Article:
Welcome to "Ask the White House" -- an online interactive forum where you can submit questions to Administration officials and friends of the White House. Visit the "Ask the White House" archives to read other discussions with White House officials.
March 17, 2004
Jackie, from Dubuque, Iowa
Thank you for your question. Perhaps we could do a better job in telling our story which is a positive one.
In my work on behalf of the United States, dealing with international environmental challenges, I am convinced that our country is the world leader in many areas of environmental stewardship, such as: forestry, fisheries, marine resources, toxic chemicals, protected areas, conservation of endangered species and ensuring adequate environmental assessments dealing with international investments.
I also believe that the Bush administration in terms of funding new initiatives and new strategies, has launched the strongest and most effective overall effort environmental stewardship of any administration in US history.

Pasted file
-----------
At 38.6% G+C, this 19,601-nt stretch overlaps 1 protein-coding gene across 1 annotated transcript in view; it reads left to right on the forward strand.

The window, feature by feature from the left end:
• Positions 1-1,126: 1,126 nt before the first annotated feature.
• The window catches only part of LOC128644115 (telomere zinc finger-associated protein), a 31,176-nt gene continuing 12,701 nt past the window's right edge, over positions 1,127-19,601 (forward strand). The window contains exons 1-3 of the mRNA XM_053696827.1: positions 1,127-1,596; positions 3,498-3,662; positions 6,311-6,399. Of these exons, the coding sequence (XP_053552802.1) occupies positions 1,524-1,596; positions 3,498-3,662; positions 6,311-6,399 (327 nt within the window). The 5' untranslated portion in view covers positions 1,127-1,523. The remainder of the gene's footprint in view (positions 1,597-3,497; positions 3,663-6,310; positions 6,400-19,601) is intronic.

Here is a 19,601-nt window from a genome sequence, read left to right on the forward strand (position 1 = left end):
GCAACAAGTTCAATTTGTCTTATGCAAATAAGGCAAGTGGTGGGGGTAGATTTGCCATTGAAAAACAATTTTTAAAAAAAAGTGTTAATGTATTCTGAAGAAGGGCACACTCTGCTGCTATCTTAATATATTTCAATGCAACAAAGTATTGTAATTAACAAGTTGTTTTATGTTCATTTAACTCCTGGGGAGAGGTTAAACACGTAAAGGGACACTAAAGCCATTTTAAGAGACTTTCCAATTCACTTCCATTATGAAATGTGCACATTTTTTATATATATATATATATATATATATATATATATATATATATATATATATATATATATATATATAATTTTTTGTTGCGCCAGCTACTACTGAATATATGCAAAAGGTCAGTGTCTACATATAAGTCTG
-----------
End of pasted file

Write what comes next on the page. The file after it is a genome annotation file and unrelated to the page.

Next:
Craig, from Ogdensburg, NY writes:
White water to blue water refers to the continuum from hilltops to coral reefs. In other words, watersheds, coastal zones and the marine ecosystem.
The concept is that no matter what you do to protect fisheries and coral reefs you will have limited success if you don't also address land based sources of marine pollution such as deforestation, agricultural processes and sewage treatment, activities of cruise ships and development along the coastal zone which isn't approached in a coordinated manner.
The partnership includes the efforts of over 30 governments of the wider Caribbean, non governmental organizations, universities, and corporations, all working to improve existing programs, identify new public/private partnerships, and improve regional communication and collaboration.
To date, we have identified over 80 public/private partnerships that seek to leverage existing programs and expertise and to create new ways for governments and other stakeholders to work together to address these issues.